By: Isabella Cronin Favazza
BELGRADE – Tasmajdan, a park with ample foliage, ambling pedestrians, and joggers with dogs trotting alongside, sparkles in the sun. Across the street sits the charred remains of Radio Television of Serbia (RTS), transformed into a sinister-looking bird cage. Making a home in this monument to the bitter memories of Belgrade, birds flock to perch on the crippled stall dividers of an ashen bathroom and roost on broken pipes that stick out like splintered bones.
At around 2 a.m. on April 23, 1999, NATO bombed RTS, killing 16 nighttime employees.
Attempting to end the Belgrade-controlled forces’ crackdown against ethnic Albanian guerillas and civilians in Kosovo, NATO launched an aerial campaign against the Federal Republic of Yugoslavia (FRY), composed of Serbia and Montenegro, attacking military compounds and other targets it argued were being used in the war. The alliance said that RTS was a propaganda tool used to gain military advantage.
The NATO bombing remains controversial, not least as it never gained approval from the UN Security Council.
Aleksandar Vasovic, a reporter for the Associated Press at the time, was three blocks away when the explosion occurred and on the scene 20 minutes after. He paces back and forth, opening and closing his office window, as he recounts the fatal moments.
“There was one ambulance and there was a man hanging, his head was down, his legs were trapped… And they were pulling out at least two bodies, maybe three, from the rubble… another ambulance came with a surgeon and they had to amputate both legs of that man… and he died later in the hospital.”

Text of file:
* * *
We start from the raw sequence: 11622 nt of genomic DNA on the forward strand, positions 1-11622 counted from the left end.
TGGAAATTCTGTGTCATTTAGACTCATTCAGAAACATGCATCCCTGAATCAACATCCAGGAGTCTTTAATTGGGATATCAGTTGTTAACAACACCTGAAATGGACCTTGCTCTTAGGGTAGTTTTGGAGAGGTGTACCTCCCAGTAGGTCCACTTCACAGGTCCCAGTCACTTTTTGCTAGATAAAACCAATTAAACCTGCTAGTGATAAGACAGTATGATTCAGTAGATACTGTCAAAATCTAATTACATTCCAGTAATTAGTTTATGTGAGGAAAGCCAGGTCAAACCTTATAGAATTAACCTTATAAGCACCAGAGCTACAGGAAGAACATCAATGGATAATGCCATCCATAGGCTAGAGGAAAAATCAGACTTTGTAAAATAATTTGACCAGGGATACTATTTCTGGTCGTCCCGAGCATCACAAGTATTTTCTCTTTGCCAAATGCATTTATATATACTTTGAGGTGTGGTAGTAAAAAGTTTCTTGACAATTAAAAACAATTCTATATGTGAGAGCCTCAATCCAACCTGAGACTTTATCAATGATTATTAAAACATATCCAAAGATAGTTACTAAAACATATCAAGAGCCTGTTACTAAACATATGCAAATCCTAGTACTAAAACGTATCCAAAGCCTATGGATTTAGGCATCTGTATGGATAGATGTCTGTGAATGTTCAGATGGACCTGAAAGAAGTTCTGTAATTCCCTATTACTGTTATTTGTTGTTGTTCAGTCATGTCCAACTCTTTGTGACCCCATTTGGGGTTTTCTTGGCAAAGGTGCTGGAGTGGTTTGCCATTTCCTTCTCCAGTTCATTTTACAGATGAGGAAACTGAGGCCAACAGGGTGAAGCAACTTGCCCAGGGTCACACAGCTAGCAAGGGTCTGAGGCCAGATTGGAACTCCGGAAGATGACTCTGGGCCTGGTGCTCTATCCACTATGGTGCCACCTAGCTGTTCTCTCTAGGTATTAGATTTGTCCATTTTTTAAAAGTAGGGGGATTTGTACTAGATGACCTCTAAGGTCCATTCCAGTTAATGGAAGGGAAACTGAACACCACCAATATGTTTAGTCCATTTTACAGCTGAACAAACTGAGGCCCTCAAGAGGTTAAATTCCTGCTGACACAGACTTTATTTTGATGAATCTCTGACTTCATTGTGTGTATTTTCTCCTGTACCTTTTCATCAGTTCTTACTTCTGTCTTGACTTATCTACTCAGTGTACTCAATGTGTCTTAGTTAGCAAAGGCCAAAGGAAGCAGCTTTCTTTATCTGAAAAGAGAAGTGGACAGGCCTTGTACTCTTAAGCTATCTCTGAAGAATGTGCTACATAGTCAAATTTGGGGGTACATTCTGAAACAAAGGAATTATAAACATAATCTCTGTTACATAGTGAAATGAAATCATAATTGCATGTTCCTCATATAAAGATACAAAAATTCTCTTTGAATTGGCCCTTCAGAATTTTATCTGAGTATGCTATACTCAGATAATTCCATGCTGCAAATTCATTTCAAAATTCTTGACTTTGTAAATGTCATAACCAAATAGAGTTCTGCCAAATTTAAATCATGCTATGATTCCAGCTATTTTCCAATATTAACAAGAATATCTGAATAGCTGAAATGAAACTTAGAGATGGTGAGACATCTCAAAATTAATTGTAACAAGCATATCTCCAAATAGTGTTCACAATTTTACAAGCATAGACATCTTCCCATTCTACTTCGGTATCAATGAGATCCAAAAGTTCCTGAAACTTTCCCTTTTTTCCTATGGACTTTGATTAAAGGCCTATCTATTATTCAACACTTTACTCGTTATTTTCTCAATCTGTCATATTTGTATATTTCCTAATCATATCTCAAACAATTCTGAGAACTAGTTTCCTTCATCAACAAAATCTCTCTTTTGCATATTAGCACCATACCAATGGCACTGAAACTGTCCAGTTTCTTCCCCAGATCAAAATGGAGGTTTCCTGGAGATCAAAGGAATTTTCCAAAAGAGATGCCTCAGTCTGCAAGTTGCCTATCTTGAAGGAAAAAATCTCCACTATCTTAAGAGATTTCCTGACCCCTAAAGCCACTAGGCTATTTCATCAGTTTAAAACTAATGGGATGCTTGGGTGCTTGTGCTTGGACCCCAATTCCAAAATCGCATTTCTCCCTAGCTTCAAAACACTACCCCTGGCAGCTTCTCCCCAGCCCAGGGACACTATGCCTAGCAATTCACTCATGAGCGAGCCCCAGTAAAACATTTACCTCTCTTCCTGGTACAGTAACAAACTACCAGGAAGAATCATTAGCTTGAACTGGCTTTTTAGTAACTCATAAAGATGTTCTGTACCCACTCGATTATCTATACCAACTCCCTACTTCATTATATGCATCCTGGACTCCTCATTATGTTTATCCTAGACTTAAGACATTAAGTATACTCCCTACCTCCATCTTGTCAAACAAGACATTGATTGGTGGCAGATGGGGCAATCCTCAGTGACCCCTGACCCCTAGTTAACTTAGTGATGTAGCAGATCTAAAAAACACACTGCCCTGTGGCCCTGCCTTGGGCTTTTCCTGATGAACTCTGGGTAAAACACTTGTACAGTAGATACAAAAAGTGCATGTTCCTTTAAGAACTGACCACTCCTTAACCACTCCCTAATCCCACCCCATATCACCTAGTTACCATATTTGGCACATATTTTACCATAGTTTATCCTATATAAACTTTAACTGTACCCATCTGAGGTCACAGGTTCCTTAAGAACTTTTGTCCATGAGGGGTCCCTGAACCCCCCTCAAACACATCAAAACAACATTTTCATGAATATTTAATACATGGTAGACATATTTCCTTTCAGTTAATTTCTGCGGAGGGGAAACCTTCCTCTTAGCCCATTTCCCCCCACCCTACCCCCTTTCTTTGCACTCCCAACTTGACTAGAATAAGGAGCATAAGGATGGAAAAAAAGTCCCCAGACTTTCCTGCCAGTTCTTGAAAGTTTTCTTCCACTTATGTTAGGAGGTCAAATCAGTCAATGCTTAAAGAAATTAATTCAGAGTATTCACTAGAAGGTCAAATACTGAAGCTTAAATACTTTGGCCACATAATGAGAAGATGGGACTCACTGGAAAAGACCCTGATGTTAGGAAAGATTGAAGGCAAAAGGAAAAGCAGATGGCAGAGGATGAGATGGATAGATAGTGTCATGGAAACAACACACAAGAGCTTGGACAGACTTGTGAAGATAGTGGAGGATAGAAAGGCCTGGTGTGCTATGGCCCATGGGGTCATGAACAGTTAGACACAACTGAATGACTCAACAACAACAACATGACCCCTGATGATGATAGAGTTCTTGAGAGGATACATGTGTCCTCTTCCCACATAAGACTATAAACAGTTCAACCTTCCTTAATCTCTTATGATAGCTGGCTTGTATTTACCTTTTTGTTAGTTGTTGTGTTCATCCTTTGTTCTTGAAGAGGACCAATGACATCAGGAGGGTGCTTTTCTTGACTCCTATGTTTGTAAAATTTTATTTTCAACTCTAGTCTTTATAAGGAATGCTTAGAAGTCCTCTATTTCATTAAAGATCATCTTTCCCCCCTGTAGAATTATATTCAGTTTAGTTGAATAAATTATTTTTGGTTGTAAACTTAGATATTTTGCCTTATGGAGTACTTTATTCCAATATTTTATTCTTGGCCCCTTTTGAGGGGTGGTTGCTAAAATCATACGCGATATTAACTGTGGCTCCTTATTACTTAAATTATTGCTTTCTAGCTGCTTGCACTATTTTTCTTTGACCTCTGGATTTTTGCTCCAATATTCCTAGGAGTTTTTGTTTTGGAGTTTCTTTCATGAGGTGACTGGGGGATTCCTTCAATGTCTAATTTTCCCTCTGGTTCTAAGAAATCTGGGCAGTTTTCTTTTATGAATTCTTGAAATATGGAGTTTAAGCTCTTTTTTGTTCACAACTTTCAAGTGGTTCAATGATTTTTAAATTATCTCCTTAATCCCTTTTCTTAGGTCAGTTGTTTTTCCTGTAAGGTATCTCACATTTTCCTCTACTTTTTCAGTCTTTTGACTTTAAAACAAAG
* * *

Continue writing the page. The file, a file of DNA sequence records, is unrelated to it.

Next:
Vasovic says nearly everyone in Belgrade knew that the attack would take place.
“As far as the bombing goes, every journalist and his dog in Belgrade knew that the RTS is about to be bombed. CNN was warned not to feed from [there]… friends of ours were warning us not to go to the RTS. So, more or less all of Belgrade knew what was coming.”
Waged between Serbian forces and the Kosovo Liberation Army, the war was fought over the future of Kosovo. It was kindled by revoked autonomy of the then-Serbian southern province, as well as a decade-long repression against the ethnic Albanian population by the regime of late strongman Slobodan Milosevic.
Many believe the 16 employees were sacrificed by the Serbian regime so it could assume the mantle of victimhood. The RTS director in charge at the time, Dragoljub Milanovic, was later jailed for 10 years for not protecting his employees when he had known the RTS building was a NATO target.
Ann K. Cooper, executive director of the New York-based Committee to Protect Journalists at the time, said she was especially disturbed by the RTS bombing because it violated the rules of war created at the Geneva Conventions.
“NATO’s decision to target civilian broadcast facilities not only increases the danger for reporters now working in Yugoslavia but permanently jeopardizes all journalists as noncombatants in international conflicts as provided for in the Geneva Conventions,” Cooper wrote in a letter to NATO Secretary General Javier Solana sent on April 24, 1999.
While few dispute the role of RTS in spreading misinformation for the Milosevic regime, many question whether propaganda was a weapon of war in need of stopping.
“It’s interesting that NATO attacked media houses – do you think its legitimate to bomb a propaganda house?” says Deutsche Presse-Agentur correspondent, Boris Babic.
Almost two decades on, flowers are still left to honor the dead at the monument asking the question Zasto (Why) as their families and friends keep waiting for the answer.